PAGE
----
4 Decision-Making Mistakes People Make The Most, According To An Expert
Every day, we make hundreds of little decisions, from whether or not to get up when our alarms ring to what to think about when we're lying in bed at night. So, it's unfortunate that decision-making mistakes are literally built into our brains. Humans have evolved to rely on certain thought patterns that just don't always serve us today.
"It’s generally very difficult to know we’re making mistakes when we contemplate decisions," Vijay Ram, PhD, a clarity coach and a visiting research scientist at the University of California, tells Bustle. "We don’t get graded on our work like we did as kids and get to see our mistakes and learn the 'right' way to do something."
From a cognitive science perspective, most decision-making errors boil down to logical fallacies (over-generalizations, comparing apples and oranges, circular thinking), limiting beliefs (underestimations of what's possible), and judgment biases (valuing certain factors above others), Ram explains. "Judgment biases can creep into our thinking even when we are trying to be objective. They unintentionally cause us to weigh information differently because of unconscious attachments to the data, reasoning, or outcome. The general strategy for avoiding these is to learn about them and factor them into our thinking when making important decisions."
Toward that end, here are some of the most common mistakes people make when they're thinking through decisions.
1. Confirmation Bias
If you already have an opinion about something before you've even tried to figure it out, chances are you'll over-value information that confirms that opinion, says Ram. For example, if you think your partner is cheating, you may put a lot of weight on small pieces of "evidence," like them coming home late from work. To combat this tendency, you might ask yourself, "What evidence do I have that my partner's not cheating?"
"The best way to deal with this is to be aware of the confirmation trap and think about what kinds of information you would expect to find to support alternative outcomes," says Ram. "There’s never a better time to play 'devil’s advocate.'"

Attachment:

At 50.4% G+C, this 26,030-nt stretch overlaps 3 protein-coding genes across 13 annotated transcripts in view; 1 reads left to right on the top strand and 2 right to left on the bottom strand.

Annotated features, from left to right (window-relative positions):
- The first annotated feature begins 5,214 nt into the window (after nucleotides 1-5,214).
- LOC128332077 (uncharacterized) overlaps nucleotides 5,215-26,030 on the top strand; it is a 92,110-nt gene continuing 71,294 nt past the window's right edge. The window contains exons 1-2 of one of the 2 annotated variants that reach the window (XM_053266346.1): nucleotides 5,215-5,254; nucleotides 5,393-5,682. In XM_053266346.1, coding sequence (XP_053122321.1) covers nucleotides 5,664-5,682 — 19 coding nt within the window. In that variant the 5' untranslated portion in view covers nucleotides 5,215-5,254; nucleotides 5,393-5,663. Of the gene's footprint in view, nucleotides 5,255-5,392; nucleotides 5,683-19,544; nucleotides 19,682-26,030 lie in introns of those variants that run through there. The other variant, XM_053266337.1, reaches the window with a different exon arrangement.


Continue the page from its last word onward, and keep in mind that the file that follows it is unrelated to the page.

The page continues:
2. Attribution Bias
Attribution bias, also sometimes known as the “fundamental attribution error,” is when we excuse our own mistakes but blame other people for theirs, says Ram. For example, if we’re late for a meeting, we might expect others to forgive us because we were held up in traffic. But if someone else is, we feel that they were careless.
To combat this bias, we should give other people the chance to explain themselves before judging their behavior. “Be wary of this bias and consider giving the other person the benefit of the doubt until you learn more,” Ram says.
3. Anchoring Bias
When we’re evaluating an option, we often fixate on the first piece of information we have about it, says Ram. For example, if we’re bargaining with a salesperson, we might suggest a price only slightly lower than the one they suggest because our mind has anchored onto it as a starting point.
This is where doing your research comes in. When you go to buy something or hire someone, for example, decide in advance around how much you’d be willing to spend. Then, the other person has less influence over you.
4. The Sunk Cost Fallacy
“Sunk costs” are money, time, or effort we’ve already spent and can’t get back. For instance, if you pay $15 to see a movie, that’s a sunk cost once you’ve paid it. The sunk cost fallacy is when we make decisions in order to make our sunk costs feel worth it. For example, you might sit through the movie even if you don’t enjoy it because you want to feel like that $15 was put to good use. The fallacy is that it wasn’t actually put to good use if it’s only led you to spend two hours of your life feeling bored.
The rational thing to do in that situation would be to leave once you’re not enjoying yourself anymore. That way, you may have wasted $15, but at least you didn’t also waste two hours.
This can also happen with bigger decisions, like breaking up with your partner, says Ram. We’re often reluctant to leave relationships we’ve put a lot of effort into because then all that effort feels like a waste. “The best thing to do is cultivate a habit of admitting your mistakes,” he says. “If you can do this, ask yourself: If the past didn’t exist and you’re just starting out now, what would you do?”
These biases are notoriously difficult to overcome, with some research showing that even advanced psychology students still fall prey to them. Awareness may be the first step to change, but it’s definitely not the only one. But by keeping these errors and their potential remedies in mind, you can begin to improve your decision-making skills.